When starting a new project or venture, it’s common for people to define what success looks like. That sets the ultimate goal, the measurement by which we will know we achieved that ideal state we were looking for when we started. However, setting a single highly ambitious outcome can be very binary and simplistic, as you either achieve it or you don’t. And when what is at stake is a significant life change, such as starting your own business, this idea of a picture perfect success state might actually be the very thing that blocks you from even starting.
Remember that as human beings we are programmed to survive, and therefore to think about worst case scenario. And when starting your own business, the level of uncertainty is so high, there are so many unknowns, the perceived risk of getting off track is so overwhelming it can make the fear of not succeeding paralysing.
When I was making my decision to whether or not start my own business, I was moved by a certain ambition and aspiration. But it wasn’t the vision of success that allowed me to make the leap and take the first step. Instead, it was the idea of being comfortable with potential failure. And for me, absolute failure would have taken the form of spending the next 12 months without any clients and therefore with a huge amount of free time in my hands.
Once I had defined what failure looked like, I assessed how comfortable would I be if that were true. I had ensured I had enough savings to see me through that period and it turns out I was at a stage of my life I needed a break. A break to reflect, to read, to regain my health and fitness. A break from the corporate hamster wheel of senselessly chasing the next promotion, role or responsibility without any real idea of what is the ultimate goal or purpose.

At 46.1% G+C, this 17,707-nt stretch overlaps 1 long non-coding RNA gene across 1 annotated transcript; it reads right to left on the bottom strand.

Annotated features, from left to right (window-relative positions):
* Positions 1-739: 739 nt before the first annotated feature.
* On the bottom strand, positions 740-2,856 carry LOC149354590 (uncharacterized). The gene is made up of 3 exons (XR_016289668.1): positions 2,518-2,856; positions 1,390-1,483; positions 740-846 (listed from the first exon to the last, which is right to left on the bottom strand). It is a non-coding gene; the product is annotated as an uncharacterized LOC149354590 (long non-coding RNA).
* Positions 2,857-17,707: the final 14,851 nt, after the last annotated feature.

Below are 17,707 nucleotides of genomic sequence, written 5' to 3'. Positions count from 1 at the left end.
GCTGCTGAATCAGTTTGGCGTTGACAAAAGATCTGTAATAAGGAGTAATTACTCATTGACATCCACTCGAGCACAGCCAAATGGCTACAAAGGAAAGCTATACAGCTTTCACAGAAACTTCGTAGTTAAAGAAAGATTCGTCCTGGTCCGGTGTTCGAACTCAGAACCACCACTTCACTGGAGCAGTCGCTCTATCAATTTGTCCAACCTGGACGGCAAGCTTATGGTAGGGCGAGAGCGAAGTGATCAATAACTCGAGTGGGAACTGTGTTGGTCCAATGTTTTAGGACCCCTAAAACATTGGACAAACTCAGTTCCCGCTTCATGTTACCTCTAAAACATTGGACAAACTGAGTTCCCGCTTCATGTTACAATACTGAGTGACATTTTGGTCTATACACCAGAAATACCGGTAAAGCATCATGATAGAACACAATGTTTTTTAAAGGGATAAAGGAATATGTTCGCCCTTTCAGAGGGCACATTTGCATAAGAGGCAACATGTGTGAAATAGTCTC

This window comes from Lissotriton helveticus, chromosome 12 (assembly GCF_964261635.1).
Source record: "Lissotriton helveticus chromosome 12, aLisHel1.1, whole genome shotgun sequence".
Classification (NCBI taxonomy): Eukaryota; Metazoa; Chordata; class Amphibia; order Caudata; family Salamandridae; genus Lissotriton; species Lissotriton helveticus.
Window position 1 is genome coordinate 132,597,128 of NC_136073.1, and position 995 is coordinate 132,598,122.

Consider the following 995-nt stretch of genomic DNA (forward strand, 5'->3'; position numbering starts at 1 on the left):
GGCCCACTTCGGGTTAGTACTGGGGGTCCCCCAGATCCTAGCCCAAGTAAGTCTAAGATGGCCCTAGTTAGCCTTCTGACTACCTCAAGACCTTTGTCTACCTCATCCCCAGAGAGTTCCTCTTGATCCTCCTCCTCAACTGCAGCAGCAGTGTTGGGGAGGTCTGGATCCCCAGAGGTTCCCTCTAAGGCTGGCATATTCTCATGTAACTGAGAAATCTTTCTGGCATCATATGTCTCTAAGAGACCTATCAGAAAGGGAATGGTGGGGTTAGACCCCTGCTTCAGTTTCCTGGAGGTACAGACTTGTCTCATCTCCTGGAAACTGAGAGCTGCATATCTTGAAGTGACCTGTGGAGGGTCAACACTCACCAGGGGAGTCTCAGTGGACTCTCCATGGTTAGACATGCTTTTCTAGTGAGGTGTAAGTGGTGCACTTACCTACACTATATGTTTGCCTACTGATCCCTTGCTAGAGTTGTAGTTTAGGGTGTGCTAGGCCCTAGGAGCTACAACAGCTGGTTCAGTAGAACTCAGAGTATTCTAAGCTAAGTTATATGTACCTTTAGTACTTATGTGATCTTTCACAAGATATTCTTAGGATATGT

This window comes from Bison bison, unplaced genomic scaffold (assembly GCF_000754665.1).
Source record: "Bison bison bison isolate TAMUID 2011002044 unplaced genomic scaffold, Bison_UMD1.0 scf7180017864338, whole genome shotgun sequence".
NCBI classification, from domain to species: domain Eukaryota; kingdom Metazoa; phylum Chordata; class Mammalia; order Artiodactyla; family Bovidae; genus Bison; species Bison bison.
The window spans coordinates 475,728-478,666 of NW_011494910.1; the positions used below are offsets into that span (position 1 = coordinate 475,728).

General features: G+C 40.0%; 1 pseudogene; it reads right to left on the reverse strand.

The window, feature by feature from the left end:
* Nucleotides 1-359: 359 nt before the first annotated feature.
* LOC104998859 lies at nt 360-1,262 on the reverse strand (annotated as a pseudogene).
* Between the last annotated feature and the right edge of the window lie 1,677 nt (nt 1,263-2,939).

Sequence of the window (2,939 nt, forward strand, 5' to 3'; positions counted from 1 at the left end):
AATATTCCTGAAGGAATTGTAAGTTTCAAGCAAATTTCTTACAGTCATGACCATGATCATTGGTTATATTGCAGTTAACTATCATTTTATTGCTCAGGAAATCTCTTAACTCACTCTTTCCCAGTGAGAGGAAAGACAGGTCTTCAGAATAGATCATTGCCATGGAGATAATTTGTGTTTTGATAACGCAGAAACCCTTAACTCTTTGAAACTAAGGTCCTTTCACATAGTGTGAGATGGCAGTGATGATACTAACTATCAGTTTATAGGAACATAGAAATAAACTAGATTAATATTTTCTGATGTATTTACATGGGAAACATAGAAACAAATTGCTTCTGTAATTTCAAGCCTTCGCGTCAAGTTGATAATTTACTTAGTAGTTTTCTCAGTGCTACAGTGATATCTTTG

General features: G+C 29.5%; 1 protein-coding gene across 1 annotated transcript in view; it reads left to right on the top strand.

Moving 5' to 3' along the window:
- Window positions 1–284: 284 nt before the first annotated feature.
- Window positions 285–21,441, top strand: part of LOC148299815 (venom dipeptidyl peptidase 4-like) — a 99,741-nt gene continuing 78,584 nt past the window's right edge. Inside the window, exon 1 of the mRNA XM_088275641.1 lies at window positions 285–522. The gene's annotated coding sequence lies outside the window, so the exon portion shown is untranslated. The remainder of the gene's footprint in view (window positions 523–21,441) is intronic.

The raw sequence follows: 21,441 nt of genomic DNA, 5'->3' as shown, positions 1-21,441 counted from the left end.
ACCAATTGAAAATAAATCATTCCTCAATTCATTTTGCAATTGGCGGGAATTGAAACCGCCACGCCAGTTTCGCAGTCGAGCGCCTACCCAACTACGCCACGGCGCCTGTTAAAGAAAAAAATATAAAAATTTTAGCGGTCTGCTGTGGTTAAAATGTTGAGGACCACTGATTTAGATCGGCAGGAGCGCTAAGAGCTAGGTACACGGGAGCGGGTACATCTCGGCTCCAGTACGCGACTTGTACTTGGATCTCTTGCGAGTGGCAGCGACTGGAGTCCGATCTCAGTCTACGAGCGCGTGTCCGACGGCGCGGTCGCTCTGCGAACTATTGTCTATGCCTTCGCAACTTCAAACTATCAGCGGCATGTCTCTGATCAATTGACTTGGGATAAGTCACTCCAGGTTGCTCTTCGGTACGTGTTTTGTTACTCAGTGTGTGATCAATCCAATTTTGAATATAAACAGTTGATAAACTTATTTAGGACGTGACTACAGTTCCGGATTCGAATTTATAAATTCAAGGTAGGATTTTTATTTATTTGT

Suddenly, a 12 month break didn’t sound that bad at all. In fact, it sounded like exactly what I needed. Knowing I’d be I’d be very comfortable with things not working out put me in a mindset of full appreciation for all the good things that came.
Ultimately, my decision to take the leap came down to what failure truly looked like for me. And true failure for me was about not being able to set an example for my children to pursue their dreams. If I didn’t make the leap for fear of failure, how could I possibly ever tell them they should follow their passion, create their own happiness and find their success?
It turns out that true failure for me was not about not succeeding in business. Failure for me was about not even starting!